Richmond Fire Department
101 E. Lexington St., Richmond, MO
The mission of the Richmond Fire Department is to protect the lives and property of the citizens of the City of Richmond and the surrounding area. It is the goal of each member of the fire department to take the necessary steps when presented with an emergency to render the situation safe.
Protecting the community since 1899, the Richmond Fire Department uses the latest in fire suppression and emergency medical technology to protect its citizens.
The department is comprised of nine career and 16 volunteer firefighters. Career firefighters participate in fire and medical training from local, state and national training entities. Volunteer firefighters bring a wealth of knowledge and abilities form their individual fields that allow the department to professionally and efficiently deal with situations ranging from hazardous materials, medical emergencies and fires to structural collapse and hazardous rescues.
In total, the Richmond Fire Department operates three pumpers, two brush trucks, a rescue unit, a 3500 gallon tanker and an 85 foot aerial apparatus. Also the department incorporates a fire safety trailer for the delivery of fire prevention training throughout the year.
The Richmond Fire Department has the equipment and ability to execute many types of rescues, from auto extrication with the Hurst Tool to cardiac resuscitation with automatic external defibrillators. Although small in size, the Richmond Fire Department continues to have the skills and technology to serve the needs of the Richmond community.
Mark Sowder, badge 401
Jed Watkins, badge 402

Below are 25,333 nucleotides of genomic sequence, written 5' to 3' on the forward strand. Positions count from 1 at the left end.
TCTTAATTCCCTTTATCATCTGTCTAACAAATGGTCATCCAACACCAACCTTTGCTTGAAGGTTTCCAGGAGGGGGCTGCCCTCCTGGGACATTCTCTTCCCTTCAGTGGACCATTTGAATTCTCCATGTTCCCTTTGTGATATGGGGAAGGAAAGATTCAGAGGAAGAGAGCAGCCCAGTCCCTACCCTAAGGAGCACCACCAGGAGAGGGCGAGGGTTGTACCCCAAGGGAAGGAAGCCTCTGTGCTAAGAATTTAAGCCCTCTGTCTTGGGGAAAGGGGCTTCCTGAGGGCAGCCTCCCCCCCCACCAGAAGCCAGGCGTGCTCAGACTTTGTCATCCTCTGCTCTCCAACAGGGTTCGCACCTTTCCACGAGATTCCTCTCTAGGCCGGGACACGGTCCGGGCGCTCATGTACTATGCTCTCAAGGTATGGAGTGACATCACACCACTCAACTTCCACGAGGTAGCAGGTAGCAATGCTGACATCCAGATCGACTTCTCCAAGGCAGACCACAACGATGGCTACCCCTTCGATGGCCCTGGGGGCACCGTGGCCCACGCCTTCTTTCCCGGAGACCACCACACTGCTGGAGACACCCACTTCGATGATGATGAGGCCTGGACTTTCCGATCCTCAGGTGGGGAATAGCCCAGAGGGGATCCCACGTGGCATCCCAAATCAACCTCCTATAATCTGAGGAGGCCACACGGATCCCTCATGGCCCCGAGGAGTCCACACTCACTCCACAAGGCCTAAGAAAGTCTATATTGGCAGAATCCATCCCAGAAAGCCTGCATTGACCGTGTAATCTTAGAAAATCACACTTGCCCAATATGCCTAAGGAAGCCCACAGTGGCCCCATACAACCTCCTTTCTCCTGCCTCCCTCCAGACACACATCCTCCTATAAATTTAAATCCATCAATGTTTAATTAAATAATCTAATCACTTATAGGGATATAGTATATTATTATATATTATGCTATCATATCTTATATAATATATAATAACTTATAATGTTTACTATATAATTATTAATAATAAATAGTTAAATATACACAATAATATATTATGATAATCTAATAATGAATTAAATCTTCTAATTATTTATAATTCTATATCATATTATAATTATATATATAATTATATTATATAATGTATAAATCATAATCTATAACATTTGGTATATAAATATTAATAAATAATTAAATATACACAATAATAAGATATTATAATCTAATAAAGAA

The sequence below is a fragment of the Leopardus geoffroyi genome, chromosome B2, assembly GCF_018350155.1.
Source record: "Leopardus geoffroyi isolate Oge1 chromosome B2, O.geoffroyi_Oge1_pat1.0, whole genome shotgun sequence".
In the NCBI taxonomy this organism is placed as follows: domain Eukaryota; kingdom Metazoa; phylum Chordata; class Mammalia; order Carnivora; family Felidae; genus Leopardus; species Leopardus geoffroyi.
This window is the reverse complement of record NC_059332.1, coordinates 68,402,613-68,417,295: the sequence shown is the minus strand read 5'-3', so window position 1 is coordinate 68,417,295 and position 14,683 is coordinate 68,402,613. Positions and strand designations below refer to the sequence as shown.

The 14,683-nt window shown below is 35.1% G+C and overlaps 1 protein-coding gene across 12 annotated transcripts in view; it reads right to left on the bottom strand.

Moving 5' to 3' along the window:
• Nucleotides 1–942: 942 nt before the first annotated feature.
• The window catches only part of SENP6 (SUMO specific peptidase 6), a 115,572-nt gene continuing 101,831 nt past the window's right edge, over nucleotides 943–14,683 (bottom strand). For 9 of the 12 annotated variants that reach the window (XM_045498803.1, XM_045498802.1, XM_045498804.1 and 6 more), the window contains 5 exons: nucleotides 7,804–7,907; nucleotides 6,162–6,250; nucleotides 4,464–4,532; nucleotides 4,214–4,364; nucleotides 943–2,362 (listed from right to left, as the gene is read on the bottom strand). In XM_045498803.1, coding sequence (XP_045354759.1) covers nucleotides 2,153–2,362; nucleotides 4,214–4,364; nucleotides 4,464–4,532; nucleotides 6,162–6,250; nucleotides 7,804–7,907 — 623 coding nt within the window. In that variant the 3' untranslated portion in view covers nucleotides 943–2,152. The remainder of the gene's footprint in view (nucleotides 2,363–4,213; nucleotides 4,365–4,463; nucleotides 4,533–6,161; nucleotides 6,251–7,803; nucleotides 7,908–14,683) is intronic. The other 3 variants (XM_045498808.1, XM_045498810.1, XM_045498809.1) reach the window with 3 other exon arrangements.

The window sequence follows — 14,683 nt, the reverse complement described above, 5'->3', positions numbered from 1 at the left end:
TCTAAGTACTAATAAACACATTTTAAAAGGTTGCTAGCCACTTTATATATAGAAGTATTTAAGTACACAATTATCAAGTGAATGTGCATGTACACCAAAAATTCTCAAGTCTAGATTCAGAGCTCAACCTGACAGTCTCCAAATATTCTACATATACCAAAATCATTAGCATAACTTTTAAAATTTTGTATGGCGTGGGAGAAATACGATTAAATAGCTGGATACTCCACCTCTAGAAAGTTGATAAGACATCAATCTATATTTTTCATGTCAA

Karl Carter, badge 403
Blaine Watkins, badge 404
Zeb Williams, badge 405
Matt Hollingsworth, badge 406
Alex Duling, badge 407
Daniel Pemberlin, badge 408
The City of Richmond is participating in an update process of a Regional Hazard Mitigation Plan which covers communities in Cass, Clay, Jackson, Platte and Ray counties in Missouri. The goal of the Regional Hazard Mitigation Plan is to reduce loss of life, property, human suffering, economic disruption, and disaster assistance cost from natural and man-made disasters. Participating jurisdictions are required to identify the hazards that would have the greatest impact on their community. Participation in this place update process will allow Richmond to be eligible to apply for certain FEMA grant funds, should funding be appropriated in the future for those grant sources.
In 2015, the City of Richmond identified the following hazards as having the greatest impact: Tornadoes, Flooding, Severe Thunderstorms, and Severe Winter Weather. In order to address these hazards, Richmond developed goals and actions that will help the City incorporate mitigation strategies into their routine operations and their future plans. The following describes the mitigation activities proposed by Richmond:
• Ensure that systems are in place to communicate tornado warnings.
• Update plans to ensure that current resources and information is included for quick and effective response.
• Educate and raise awareness about the variety of roles and responsibilities needed before and after tornadoes.
• Increase public awareness and understanding about the hazards associated with thunderstorms such as lightning and winds.